Standard of Living and its factors - ESSAY

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Mahmed Najem
Standard of living and its factors. - ESSAY
Standard of living refers to the level of wealth, comfort, material goods and
necessities available to a certain economic class in a certain geographic area. The
standard of living includes factors such as income, quality and availability of
employment, class disparity, poverty rate, quality and affordability of housing, hours of
work required to purchase necessities, gross domestic product, inflation rate,
affordable access to quality healthcare, quality and availability of education, life
expectancy, incidence of disease, cost of goods and services, infrastructure, national
economic growth, economic and political and stability, political and religious freedom,
environmental quality, climate and safety. However the way in which this is measured
is a controversial subject. In this article I will be examining the standard of living of 11
countries while assessing the each of the methods I will use. These countries will be:
New Zealand
Czech Republic
Russian Federation
Firstly, the standard of living is usually measured using National Income statistics, many
are quick to assume that the best way to measure standard of living will be using the
gross domestic product (GDP) of a particular nation to determine whether or not the
standard of living there is `high' or `low'. However, as a measure of the standard of living
in a country, GDP has its limitations and weaknesses. It does not differentiate between
economic output that actually benefits the population and negatives in an economy in a
country, such as, for example, expenses for warfare, pollution-producing industries, etc.
Also, the black economy is a relatively an important factor in any economy and GDP fails
to report activities such as illegal trading or black-market labour. It does not reflect
non-market activities such as unpaid housework, childcare, and care for the elderly at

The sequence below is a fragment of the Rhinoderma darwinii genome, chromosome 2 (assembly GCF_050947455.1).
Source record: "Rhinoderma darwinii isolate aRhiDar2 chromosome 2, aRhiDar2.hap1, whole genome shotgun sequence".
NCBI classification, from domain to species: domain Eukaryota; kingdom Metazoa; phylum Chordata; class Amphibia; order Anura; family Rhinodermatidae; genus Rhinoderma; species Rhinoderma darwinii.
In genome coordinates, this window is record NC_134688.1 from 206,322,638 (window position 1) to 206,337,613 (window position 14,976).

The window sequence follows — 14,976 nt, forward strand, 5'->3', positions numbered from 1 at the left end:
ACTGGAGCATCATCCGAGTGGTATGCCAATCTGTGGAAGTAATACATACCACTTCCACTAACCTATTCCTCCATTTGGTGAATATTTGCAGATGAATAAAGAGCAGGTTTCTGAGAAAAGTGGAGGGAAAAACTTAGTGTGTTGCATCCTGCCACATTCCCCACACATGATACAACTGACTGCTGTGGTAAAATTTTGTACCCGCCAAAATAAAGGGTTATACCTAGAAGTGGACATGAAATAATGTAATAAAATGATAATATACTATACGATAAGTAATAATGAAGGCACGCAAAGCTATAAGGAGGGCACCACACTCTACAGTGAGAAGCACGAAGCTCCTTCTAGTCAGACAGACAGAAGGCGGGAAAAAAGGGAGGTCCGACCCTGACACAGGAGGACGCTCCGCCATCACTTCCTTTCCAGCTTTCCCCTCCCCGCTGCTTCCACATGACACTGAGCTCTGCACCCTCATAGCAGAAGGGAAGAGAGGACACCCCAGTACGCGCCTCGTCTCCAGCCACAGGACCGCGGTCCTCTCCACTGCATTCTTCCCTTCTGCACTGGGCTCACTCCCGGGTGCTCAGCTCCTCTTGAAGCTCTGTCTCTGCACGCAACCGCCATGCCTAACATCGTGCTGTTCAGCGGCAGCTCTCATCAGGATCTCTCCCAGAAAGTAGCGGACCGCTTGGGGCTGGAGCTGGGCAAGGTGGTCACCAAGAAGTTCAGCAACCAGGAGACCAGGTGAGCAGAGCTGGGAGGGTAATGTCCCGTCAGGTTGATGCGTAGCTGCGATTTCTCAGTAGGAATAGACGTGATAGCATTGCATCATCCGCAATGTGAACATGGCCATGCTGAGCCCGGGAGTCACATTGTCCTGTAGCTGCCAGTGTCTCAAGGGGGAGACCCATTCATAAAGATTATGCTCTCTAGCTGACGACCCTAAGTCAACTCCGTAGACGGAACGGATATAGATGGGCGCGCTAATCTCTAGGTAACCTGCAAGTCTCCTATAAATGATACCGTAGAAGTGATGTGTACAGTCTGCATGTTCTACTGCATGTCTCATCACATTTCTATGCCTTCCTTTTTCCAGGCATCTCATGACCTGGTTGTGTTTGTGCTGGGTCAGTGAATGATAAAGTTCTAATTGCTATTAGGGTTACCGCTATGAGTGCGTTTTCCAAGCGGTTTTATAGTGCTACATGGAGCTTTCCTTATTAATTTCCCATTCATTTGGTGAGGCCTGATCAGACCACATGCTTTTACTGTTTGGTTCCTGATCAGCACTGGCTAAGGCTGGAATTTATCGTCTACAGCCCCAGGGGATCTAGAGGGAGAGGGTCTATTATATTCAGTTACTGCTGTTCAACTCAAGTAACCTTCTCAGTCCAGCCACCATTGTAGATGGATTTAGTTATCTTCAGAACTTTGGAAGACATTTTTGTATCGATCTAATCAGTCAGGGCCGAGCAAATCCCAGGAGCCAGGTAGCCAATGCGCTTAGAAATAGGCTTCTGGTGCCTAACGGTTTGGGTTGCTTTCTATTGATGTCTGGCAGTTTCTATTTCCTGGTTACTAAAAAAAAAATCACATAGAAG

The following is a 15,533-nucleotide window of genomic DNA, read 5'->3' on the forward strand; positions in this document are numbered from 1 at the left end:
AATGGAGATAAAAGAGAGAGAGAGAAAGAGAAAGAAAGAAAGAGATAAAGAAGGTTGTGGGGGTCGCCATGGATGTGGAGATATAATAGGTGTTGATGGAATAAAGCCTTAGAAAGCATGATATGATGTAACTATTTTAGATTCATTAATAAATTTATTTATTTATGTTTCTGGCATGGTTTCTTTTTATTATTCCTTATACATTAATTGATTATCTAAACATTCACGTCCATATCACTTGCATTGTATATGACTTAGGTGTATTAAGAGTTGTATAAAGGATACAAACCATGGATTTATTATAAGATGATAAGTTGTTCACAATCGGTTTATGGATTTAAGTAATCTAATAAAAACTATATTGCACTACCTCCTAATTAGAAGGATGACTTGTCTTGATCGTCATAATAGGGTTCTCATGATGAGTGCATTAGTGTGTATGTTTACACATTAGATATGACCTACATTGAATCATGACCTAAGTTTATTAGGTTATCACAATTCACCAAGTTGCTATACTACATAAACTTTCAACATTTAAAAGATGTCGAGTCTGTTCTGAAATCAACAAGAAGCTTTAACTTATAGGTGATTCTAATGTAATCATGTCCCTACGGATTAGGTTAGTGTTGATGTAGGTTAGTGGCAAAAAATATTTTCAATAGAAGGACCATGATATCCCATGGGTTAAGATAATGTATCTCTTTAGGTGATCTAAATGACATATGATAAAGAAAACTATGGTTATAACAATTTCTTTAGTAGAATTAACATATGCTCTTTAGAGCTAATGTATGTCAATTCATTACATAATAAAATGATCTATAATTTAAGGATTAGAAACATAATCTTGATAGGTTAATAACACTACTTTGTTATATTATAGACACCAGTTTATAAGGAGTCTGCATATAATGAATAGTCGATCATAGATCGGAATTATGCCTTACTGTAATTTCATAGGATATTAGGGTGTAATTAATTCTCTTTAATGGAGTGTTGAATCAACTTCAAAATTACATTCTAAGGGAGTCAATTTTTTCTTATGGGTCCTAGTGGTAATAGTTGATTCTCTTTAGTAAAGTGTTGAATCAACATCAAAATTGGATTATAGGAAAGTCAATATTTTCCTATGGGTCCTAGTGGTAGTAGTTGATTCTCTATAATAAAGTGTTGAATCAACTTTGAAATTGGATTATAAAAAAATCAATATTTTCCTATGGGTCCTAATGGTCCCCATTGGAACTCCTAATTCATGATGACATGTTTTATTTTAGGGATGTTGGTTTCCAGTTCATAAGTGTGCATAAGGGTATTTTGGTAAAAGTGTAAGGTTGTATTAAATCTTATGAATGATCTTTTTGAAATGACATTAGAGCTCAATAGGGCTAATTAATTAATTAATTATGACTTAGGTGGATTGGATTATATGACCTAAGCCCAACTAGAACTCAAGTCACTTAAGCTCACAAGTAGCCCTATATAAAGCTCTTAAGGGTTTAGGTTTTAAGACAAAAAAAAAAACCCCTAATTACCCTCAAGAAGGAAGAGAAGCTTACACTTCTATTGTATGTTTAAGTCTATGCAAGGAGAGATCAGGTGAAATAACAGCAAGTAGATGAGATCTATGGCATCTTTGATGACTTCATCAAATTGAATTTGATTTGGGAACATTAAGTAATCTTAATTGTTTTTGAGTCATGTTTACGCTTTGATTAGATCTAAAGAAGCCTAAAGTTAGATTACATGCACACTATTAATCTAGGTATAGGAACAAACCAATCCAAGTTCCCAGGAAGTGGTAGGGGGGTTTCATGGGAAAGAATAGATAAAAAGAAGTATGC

home, community services or similar activities. The distribution of wealth within a country
can be very uneven. When there is a high concentration of enormous wealth in a very

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Mahmed Najem
small group, and the vast majority of a population is very poor, the average income may
be relatively high, although the standard of living of the majority population is low but
GDP will fail to capture this and this can be seen with countries such as Saudi Arabia
where the vast majority is suffering from poverty but this is lost through measuring GDP.…read more

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Mahmed Najem
According to figure 1, the USA surely has the `best' standard of living, while Tanzania has
the `worst' standards of living. This feasibly provides a reasonable scope to `easily'
examine the economic wellbeing and financial health of the citizens of each of those
countries however it doesn't go into enough detail to take in to account multiple factors
that the term `standard of living' should include.…read more

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Mahmed Najem
As seen in figure 2, the graph has almost been inverted showing that according to this
method, the more educated the people, the lower their standard of living is. However it
could be argued that education is just one of many factors that contributes to standard of
living and cannot be looked at independently as it does not show anything at all.…read more

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Mahmed Najem
We can see that figure 3 backs up the national income statistics and supports the fact
that the higher the national income, the more healthy people are. This shows that there
is a direct correlation between the two.…read more

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Mahmed Najem
To conclude, I think that it is important to use many different indexes when comparing
living standard whether that be over time locally or over different countries. I think it's
also important to bear in mind that each of these indexes can portray the accurate living
standards for a particular country. For example a consumption index may me accurate for
USA while being not so accurate for UK or vice versa.…read more


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